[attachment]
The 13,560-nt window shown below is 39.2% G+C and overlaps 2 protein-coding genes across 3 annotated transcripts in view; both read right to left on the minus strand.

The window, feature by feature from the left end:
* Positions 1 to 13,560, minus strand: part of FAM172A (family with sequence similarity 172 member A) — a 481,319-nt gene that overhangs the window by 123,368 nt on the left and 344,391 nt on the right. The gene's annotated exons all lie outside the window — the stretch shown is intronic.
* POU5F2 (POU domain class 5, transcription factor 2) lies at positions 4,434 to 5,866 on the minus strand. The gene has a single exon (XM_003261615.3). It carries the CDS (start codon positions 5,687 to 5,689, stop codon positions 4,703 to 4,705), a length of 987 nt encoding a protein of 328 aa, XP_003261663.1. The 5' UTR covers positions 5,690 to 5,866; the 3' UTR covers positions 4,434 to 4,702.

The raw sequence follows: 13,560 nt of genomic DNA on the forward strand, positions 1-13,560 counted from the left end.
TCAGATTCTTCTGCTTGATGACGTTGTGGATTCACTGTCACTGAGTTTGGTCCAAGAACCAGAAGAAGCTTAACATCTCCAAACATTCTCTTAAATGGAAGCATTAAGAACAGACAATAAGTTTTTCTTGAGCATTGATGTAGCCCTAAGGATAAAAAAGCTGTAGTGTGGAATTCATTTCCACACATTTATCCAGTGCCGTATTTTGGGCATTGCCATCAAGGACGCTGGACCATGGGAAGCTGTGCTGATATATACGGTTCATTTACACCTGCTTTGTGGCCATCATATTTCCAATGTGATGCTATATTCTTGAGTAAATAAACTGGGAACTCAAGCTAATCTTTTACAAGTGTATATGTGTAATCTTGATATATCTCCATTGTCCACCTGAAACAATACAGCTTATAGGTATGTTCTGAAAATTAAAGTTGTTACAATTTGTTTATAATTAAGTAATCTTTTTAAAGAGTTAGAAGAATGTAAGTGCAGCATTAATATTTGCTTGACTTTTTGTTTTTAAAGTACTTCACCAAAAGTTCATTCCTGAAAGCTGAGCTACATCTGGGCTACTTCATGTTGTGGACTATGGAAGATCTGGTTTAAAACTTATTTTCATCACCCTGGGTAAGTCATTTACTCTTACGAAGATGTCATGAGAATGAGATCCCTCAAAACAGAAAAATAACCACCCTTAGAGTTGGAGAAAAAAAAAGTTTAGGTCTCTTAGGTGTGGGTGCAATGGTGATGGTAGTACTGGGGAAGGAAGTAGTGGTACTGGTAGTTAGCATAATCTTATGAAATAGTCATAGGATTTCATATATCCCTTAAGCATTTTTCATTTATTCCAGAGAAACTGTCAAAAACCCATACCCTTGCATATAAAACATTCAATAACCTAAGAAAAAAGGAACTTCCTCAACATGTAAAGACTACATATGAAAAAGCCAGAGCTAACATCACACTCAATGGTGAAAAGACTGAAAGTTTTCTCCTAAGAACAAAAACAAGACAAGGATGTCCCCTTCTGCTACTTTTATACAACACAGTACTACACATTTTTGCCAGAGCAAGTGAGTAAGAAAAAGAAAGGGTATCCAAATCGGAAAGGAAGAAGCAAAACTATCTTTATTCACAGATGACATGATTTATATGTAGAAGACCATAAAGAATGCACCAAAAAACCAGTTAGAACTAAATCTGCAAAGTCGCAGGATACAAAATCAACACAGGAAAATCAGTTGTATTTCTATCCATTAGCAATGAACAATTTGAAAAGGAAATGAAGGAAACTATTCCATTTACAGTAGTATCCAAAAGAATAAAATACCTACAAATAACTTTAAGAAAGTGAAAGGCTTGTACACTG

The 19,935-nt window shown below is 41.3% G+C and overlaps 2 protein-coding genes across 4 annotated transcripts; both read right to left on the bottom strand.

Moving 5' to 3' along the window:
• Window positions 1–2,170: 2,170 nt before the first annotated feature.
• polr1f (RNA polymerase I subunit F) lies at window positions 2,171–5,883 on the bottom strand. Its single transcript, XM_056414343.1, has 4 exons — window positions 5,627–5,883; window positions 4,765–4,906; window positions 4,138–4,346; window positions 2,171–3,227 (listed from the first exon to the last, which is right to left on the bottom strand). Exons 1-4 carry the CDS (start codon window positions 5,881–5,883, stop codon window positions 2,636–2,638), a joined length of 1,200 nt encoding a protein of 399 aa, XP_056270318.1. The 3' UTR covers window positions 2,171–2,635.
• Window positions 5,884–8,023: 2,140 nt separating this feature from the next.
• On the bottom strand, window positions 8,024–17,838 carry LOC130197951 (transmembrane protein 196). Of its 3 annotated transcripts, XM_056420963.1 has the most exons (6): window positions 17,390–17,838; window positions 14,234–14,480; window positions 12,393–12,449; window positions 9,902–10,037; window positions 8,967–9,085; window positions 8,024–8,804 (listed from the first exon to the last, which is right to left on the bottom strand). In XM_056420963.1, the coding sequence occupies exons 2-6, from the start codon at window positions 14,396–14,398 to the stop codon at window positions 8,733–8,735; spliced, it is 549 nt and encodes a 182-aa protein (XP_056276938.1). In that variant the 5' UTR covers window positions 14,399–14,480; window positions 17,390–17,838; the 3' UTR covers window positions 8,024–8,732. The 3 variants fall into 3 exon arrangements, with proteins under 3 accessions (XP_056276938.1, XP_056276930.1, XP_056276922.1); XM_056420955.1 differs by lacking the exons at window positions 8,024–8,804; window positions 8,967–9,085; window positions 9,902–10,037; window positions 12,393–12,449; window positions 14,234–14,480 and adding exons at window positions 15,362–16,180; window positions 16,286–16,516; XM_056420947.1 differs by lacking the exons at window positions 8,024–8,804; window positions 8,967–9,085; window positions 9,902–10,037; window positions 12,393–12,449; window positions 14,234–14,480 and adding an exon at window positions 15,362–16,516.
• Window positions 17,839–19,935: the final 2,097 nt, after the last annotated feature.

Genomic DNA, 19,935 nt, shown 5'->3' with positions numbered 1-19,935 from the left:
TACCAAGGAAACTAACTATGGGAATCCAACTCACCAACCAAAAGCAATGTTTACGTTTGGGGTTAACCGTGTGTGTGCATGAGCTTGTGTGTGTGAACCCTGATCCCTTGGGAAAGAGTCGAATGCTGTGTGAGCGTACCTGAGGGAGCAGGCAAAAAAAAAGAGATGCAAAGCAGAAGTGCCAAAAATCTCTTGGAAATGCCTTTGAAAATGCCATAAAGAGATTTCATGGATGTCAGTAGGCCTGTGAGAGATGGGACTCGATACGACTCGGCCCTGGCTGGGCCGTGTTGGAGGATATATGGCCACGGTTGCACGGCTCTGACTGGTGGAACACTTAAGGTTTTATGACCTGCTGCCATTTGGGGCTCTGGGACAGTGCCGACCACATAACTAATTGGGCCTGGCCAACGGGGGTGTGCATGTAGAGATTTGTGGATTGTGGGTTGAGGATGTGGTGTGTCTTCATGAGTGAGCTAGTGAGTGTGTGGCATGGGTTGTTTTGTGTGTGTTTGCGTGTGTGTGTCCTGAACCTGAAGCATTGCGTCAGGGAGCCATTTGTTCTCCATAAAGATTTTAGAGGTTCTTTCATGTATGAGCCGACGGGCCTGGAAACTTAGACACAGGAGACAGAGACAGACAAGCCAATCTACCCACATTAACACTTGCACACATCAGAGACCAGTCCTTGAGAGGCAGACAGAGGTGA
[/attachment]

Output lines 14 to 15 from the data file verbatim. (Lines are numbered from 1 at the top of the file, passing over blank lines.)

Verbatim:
Genomic DNA, 19,935 nt, shown 5'->3' with positions numbered 1-19,935 from the left:
TACCAAGGAAACTAACTATGGGAATCCAACTCACCAACCAAAAGCAATGTTTACGTTTGGGGTTAACCGTGTGTGTGCATGAGCTTGTGTGTGTGAACCCTGATCCCTTGGGAAAGAGTCGAATGCTGTGTGAGCGTACCTGAGGGAGCAGGCAAAAAAAAAGAGATGCAAAGCAGAAGTGCCAAAAATCTCTTGGAAATGCCTTTGAAAATGCCATAAAGAGATTTCATGGATGTCAGTAGGCCTGTGAGAGATGGGACTCGATACGACTCGGCCCTGGCTGGGCCGTGTTGGAGGATATATGGCCACGGTTGCACGGCTCTGACTGGTGGAACACTTAAGGTTTTATGACCTGCTGCCATTTGGGGCTCTGGGACAGTGCCGACCACATAACTAATTGGGCCTGGCCAACGGGGGTGTGCATGTAGAGATTTGTGGATTGTGGGTTGAGGATGTGGTGTGTCTTCATGAGTGAGCTAGTGAGTGTGTGGCATGGGTTGTTTTGTGTGTGTTTGCGTGTGTGTGTCCTGAACCTGAAGCATTGCGTCAGGGAGCCATTTGTTCTCCATAAAGATTTTAGAGGTTCTTTCATGTATGAGCCGACGGGCCTGGAAACTTAGACACAGGAGACAGAGACAGACAAGCCAATCTACCCACATTAACACTTGCACACATCAGAGACCAGTCCTTGAGAGGCAGACAGAGGTGA